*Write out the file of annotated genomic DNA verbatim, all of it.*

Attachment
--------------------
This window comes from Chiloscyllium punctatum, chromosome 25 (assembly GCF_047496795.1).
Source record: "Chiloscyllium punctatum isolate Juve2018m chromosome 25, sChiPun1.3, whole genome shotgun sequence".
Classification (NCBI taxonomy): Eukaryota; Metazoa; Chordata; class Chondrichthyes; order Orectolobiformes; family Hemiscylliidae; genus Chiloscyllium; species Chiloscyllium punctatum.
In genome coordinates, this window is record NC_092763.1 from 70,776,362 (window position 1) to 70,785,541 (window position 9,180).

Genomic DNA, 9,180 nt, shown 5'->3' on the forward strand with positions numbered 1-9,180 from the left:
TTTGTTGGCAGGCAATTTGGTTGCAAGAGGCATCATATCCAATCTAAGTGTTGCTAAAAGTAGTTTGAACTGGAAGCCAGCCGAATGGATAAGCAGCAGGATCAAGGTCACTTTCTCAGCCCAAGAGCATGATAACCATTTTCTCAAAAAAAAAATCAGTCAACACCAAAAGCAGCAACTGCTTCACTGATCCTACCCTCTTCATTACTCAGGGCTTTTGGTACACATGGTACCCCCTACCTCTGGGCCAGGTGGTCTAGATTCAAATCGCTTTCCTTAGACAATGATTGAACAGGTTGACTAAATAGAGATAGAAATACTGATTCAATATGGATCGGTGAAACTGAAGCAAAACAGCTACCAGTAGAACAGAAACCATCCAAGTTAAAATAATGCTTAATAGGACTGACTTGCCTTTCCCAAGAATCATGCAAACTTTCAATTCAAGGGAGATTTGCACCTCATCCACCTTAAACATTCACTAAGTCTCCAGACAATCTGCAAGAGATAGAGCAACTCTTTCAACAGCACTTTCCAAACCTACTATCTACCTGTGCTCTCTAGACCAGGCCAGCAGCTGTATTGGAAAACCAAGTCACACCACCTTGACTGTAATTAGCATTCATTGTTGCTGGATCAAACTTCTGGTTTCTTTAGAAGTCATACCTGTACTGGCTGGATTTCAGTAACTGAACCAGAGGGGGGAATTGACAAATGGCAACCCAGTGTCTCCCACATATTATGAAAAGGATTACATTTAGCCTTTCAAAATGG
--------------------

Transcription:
This window comes from Chiloscyllium punctatum, chromosome 25 (assembly GCF_047496795.1).
Source record: "Chiloscyllium punctatum isolate Juve2018m chromosome 25, sChiPun1.3, whole genome shotgun sequence".
Classification (NCBI taxonomy): Eukaryota; Metazoa; Chordata; class Chondrichthyes; order Orectolobiformes; family Hemiscylliidae; genus Chiloscyllium; species Chiloscyllium punctatum.
In genome coordinates, this window is record NC_092763.1 from 70,776,362 (window position 1) to 70,785,541 (window position 9,180).

Genomic DNA, 9,180 nt, shown 5'->3' on the forward strand with positions numbered 1-9,180 from the left:
TTTGTTGGCAGGCAATTTGGTTGCAAGAGGCATCATATCCAATCTAAGTGTTGCTAAAAGTAGTTTGAACTGGAAGCCAGCCGAATGGATAAGCAGCAGGATCAAGGTCACTTTCTCAGCCCAAGAGCATGATAACCATTTTCTCAAAAAAAAAATCAGTCAACACCAAAAGCAGCAACTGCTTCACTGATCCTACCCTCTTCATTACTCAGGGCTTTTGGTACACATGGTACCCCCTACCTCTGGGCCAGGTGGTCTAGATTCAAATCGCTTTCCTTAGACAATGATTGAACAGGTTGACTAAATAGAGATAGAAATACTGATTCAATATGGATCGGTGAAACTGAAGCAAAACAGCTACCAGTAGAACAGAAACCATCCAAGTTAAAATAATGCTTAATAGGACTGACTTGCCTTTCCCAAGAATCATGCAAACTTTCAATTCAAGGGAGATTTGCACCTCATCCACCTTAAACATTCACTAAGTCTCCAGACAATCTGCAAGAGATAGAGCAACTCTTTCAACAGCACTTTCCAAACCTACTATCTACCTGTGCTCTCTAGACCAGGCCAGCAGCTGTATTGGAAAACCAAGTCACACCACCTTGACTGTAATTAGCATTCATTGTTGCTGGATCAAACTTCTGGTTTCTTTAGAAGTCATACCTGTACTGGCTGGATTTCAGTAACTGAACCAGAGGGGGGAATTGACAAATGGCAACCCAGTGTCTCCCACATATTATGAAAAGGATTACATTTAGCCTTTCAAAATGG